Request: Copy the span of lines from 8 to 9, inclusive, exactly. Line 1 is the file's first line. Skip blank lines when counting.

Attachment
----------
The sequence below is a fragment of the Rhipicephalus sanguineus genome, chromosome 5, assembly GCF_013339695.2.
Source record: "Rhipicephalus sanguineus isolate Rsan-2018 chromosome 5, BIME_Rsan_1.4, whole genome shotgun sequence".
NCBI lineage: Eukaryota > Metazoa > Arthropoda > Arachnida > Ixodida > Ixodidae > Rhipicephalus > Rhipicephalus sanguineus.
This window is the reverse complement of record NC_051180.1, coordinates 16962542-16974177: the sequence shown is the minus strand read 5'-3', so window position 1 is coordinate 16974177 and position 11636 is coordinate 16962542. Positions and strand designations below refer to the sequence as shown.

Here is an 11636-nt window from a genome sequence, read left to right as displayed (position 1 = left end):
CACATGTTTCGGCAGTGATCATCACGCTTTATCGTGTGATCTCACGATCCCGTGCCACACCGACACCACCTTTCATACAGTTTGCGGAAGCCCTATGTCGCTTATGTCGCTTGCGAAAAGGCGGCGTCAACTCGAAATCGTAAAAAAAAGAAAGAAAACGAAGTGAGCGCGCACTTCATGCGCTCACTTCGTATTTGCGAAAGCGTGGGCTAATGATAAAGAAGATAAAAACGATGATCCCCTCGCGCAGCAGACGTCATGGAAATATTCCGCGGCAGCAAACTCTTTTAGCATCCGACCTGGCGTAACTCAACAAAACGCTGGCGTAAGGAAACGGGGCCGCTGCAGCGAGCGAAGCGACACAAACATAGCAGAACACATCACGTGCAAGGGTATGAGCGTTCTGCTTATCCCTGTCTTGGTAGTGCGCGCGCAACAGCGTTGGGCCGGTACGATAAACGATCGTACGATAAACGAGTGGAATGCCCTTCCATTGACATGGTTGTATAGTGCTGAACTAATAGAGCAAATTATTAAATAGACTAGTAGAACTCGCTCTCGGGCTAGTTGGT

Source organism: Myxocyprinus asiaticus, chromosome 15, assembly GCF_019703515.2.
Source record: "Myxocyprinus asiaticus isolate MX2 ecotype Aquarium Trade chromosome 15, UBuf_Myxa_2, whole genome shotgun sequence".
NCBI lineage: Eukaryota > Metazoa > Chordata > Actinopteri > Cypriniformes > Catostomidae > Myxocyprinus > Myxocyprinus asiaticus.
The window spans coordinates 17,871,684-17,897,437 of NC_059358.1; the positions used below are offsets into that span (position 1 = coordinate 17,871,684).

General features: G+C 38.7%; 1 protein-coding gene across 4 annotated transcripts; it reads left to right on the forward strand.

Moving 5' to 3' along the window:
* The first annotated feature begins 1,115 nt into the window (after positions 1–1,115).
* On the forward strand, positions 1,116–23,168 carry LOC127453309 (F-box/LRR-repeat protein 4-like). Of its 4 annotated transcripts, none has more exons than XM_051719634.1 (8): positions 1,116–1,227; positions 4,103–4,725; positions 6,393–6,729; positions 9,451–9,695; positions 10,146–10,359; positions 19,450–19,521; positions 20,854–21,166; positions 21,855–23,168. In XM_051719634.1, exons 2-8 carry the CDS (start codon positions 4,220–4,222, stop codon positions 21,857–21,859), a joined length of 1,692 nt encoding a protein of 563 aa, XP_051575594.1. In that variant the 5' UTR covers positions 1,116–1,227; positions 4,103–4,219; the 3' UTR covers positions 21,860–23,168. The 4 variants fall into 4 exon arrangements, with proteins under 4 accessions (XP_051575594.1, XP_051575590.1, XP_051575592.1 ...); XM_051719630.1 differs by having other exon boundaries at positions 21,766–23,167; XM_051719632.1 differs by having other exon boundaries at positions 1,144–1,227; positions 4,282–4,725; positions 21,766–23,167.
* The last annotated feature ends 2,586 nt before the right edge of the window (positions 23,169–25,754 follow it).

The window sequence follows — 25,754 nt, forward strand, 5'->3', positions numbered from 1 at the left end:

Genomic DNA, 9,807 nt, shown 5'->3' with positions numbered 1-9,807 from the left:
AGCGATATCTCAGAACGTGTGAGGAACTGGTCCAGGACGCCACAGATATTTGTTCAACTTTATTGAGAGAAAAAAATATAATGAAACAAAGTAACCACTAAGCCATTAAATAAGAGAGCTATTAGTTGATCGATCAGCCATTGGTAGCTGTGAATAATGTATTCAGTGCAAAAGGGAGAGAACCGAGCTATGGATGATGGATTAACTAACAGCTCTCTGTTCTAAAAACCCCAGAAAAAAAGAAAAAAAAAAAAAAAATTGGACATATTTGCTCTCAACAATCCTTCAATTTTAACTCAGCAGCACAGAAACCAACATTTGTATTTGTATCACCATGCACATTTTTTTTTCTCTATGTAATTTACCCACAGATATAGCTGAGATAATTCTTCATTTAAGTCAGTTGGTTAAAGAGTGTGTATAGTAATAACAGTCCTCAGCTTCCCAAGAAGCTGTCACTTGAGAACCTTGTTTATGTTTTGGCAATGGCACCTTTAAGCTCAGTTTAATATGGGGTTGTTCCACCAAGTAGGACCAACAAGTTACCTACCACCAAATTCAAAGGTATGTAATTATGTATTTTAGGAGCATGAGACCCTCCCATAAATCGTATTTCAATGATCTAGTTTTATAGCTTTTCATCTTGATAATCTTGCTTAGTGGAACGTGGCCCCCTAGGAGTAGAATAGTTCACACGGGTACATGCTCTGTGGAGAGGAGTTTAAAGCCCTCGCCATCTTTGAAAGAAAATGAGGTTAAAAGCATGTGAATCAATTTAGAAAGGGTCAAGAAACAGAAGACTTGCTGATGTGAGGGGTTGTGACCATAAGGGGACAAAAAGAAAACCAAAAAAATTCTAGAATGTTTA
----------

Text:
Source record: "Myxocyprinus asiaticus isolate MX2 ecotype Aquarium Trade chromosome 15, UBuf_Myxa_2, whole genome shotgun sequence".
NCBI lineage: Eukaryota > Metazoa > Chordata > Actinopteri > Cypriniformes > Catostomidae > Myxocyprinus > Myxocyprinus asiaticus.